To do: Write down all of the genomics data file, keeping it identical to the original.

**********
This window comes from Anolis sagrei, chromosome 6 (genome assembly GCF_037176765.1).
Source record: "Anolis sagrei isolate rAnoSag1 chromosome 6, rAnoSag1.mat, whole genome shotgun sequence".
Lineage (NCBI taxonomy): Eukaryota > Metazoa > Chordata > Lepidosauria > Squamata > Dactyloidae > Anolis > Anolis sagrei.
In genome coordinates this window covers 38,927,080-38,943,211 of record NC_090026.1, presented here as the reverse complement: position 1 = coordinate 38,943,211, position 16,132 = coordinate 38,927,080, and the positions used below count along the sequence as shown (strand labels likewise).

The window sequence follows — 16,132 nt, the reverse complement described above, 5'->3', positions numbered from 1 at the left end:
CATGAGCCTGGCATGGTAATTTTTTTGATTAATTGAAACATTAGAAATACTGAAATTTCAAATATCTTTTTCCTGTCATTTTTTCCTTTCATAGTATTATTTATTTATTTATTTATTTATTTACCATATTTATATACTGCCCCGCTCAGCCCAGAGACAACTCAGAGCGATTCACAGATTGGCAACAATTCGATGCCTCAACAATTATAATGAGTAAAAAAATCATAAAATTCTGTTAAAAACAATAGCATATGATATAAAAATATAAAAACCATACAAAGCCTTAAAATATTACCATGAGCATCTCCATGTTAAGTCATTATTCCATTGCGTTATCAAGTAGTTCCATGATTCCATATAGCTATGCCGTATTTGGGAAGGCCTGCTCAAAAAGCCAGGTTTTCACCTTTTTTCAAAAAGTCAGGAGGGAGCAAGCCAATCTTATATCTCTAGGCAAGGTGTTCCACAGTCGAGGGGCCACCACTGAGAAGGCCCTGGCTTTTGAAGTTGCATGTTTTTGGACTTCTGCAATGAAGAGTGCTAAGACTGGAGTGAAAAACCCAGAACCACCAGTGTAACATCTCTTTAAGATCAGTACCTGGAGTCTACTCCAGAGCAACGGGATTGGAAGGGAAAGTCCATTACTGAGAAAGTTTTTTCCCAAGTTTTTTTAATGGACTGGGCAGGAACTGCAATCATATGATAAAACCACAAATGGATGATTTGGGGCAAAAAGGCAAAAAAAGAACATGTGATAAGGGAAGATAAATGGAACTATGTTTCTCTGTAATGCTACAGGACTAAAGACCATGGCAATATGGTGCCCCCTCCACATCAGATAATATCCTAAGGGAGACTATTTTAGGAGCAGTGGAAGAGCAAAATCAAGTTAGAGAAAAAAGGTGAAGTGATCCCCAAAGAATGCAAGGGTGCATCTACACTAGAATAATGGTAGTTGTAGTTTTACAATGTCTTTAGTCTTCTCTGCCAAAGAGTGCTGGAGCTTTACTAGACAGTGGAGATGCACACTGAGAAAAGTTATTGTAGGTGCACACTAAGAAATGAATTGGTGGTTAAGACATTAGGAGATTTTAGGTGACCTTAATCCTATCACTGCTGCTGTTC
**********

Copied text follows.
This window comes from Anolis sagrei, chromosome 6 (genome assembly GCF_037176765.1).
Source record: "Anolis sagrei isolate rAnoSag1 chromosome 6, rAnoSag1.mat, whole genome shotgun sequence".
Lineage (NCBI taxonomy): Eukaryota > Metazoa > Chordata > Lepidosauria > Squamata > Dactyloidae > Anolis > Anolis sagrei.
In genome coordinates this window covers 38,927,080-38,943,211 of record NC_090026.1, presented here as the reverse complement: position 1 = coordinate 38,943,211, position 16,132 = coordinate 38,927,080, and the positions used below count along the sequence as shown (strand labels likewise).

The window sequence follows — 16,132 nt, the reverse complement described above, 5'->3', positions numbered from 1 at the left end:
CATGAGCCTGGCATGGTAATTTTTTTGATTAATTGAAACATTAGAAATACTGAAATTTCAAATATCTTTTTCCTGTCATTTTTTCCTTTCATAGTATTATTTATTTATTTATTTATTTATTTACCATATTTATATACTGCCCCGCTCAGCCCAGAGACAACTCAGAGCGATTCACAGATTGGCAACAATTCGATGCCTCAACAATTATAATGAGTAAAAAAATCATAAAATTCTGTTAAAAACAATAGCATATGATATAAAAATATAAAAACCATACAAAGCCTTAAAATATTACCATGAGCATCTCCATGTTAAGTCATTATTCCATTGCGTTATCAAGTAGTTCCATGATTCCATATAGCTATGCCGTATTTGGGAAGGCCTGCTCAAAAAGCCAGGTTTTCACCTTTTTTCAAAAAGTCAGGAGGGAGCAAGCCAATCTTATATCTCTAGGCAAGGTGTTCCACAGTCGAGGGGCCACCACTGAGAAGGCCCTGGCTTTTGAAGTTGCATGTTTTTGGACTTCTGCAATGAAGAGTGCTAAGACTGGAGTGAAAAACCCAGAACCACCAGTGTAACATCTCTTTAAGATCAGTACCTGGAGTCTACTCCAGAGCAACGGGATTGGAAGGGAAAGTCCATTACTGAGAAAGTTTTTTCCCAAGTTTTTTTAATGGACTGGGCAGGAACTGCAATCATATGATAAAACCACAAATGGATGATTTGGGGCAAAAAGGCAAAAAAAGAACATGTGATAAGGGAAGATAAATGGAACTATGTTTCTCTGTAATGCTACAGGACTAAAGACCATGGCAATATGGTGCCCCCTCCACATCAGATAATATCCTAAGGGAGACTATTTTAGGAGCAGTGGAAGAGCAAAATCAAGTTAGAGAAAAAAGGTGAAGTGATCCCCAAAGAATGCAAGGGTGCATCTACACTAGAATAATGGTAGTTGTAGTTTTACAATGTCTTTAGTCTTCTCTGCCAAAGAGTGCTGGAGCTTTACTAGACAGTGGAGATGCACACTGAGAAAAGTTATTGTAGGTGCACACTAAGAAATGAATTGGTGGTTAAGACATTAGGAGATTTTAGGTGACCTTAATCCTATCACTGCTGCTGTTC